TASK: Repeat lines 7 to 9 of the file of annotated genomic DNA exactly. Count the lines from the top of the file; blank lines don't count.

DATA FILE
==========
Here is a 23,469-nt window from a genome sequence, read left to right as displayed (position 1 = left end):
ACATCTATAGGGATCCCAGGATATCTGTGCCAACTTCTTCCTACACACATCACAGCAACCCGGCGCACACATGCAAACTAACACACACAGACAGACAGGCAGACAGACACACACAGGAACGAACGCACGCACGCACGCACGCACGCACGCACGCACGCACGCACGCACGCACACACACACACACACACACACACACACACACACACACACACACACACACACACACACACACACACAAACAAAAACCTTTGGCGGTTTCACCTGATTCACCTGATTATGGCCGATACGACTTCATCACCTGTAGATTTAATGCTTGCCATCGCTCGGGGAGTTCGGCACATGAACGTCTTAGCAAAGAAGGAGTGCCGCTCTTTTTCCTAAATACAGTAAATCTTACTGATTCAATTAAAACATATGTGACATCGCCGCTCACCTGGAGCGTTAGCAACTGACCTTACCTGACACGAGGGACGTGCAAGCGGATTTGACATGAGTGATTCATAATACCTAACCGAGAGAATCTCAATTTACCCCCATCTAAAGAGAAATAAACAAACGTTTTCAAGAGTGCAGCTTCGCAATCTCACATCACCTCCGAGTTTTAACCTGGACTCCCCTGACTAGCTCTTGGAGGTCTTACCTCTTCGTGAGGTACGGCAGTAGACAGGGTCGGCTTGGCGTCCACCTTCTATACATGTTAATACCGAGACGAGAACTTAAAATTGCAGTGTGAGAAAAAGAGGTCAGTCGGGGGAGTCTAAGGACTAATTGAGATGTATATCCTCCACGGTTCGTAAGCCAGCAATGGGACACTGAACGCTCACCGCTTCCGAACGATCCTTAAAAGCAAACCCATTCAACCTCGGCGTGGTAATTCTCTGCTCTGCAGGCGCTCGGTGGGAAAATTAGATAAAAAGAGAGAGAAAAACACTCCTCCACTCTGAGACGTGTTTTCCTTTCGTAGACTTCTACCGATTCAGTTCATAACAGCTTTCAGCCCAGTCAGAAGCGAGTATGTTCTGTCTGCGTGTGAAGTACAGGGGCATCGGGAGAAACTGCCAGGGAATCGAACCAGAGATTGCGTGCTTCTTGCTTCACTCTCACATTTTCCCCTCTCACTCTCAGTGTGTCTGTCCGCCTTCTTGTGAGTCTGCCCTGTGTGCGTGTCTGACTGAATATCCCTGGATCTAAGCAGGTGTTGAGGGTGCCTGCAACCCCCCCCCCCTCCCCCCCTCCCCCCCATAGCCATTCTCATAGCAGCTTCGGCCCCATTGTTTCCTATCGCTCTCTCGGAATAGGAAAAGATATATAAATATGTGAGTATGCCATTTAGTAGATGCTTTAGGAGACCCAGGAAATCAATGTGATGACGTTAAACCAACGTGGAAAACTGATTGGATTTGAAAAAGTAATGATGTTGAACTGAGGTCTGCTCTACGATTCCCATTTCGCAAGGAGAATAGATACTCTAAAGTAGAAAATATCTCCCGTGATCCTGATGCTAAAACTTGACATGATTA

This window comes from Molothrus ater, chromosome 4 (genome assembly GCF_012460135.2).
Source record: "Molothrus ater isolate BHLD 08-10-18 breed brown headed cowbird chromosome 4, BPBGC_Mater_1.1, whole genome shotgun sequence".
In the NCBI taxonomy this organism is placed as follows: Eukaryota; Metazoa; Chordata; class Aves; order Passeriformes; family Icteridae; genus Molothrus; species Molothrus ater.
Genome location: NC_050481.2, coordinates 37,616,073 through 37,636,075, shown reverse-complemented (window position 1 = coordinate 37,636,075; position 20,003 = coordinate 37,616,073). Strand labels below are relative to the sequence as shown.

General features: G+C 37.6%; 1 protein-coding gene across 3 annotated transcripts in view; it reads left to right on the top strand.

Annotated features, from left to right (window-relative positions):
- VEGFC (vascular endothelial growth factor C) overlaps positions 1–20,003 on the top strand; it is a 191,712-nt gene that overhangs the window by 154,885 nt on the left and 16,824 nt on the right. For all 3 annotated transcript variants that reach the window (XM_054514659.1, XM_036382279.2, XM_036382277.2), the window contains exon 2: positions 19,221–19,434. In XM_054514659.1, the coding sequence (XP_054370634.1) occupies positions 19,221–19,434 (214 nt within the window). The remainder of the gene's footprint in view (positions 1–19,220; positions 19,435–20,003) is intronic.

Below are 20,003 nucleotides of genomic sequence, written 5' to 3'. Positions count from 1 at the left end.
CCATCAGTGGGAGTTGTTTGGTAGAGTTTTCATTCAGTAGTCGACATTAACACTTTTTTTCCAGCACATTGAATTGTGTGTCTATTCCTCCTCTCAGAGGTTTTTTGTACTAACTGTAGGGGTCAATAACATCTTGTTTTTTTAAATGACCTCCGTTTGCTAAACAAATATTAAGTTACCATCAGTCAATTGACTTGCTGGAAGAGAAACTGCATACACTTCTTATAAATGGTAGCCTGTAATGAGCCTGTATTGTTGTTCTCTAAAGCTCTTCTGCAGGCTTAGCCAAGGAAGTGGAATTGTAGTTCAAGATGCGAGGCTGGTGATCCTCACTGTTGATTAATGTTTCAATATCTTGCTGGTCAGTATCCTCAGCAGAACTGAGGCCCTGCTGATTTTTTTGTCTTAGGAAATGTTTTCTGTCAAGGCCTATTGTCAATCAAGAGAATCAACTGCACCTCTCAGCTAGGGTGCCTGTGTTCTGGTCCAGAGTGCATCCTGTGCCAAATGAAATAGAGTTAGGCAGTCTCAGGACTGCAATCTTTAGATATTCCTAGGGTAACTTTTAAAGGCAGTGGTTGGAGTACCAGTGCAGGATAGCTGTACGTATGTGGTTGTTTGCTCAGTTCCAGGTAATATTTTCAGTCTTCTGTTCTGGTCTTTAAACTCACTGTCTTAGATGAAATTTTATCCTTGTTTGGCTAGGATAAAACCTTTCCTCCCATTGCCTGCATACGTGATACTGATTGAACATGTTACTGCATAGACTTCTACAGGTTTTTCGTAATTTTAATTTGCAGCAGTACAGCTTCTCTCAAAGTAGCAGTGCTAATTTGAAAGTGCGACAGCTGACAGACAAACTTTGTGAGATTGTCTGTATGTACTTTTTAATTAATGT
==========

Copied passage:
General features: G+C 37.6%; 1 protein-coding gene across 3 annotated transcripts in view; it reads left to right on the top strand.

Annotated features, from left to right (window-relative positions):
- VEGFC (vascular endothelial growth factor C) overlaps positions 1–20,003 on the top strand; it is a 191,712-nt gene that overhangs the window by 154,885 nt on the left and 16,824 nt on the right. For all 3 annotated transcript variants that reach the window (XM_054514659.1, XM_036382279.2, XM_036382277.2), the window contains exon 2: positions 19,221–19,434. In XM_054514659.1, the coding sequence (XP_054370634.1) occupies positions 19,221–19,434 (214 nt within the window). The remainder of the gene's footprint in view (positions 1–19,220; positions 19,435–20,003) is intronic.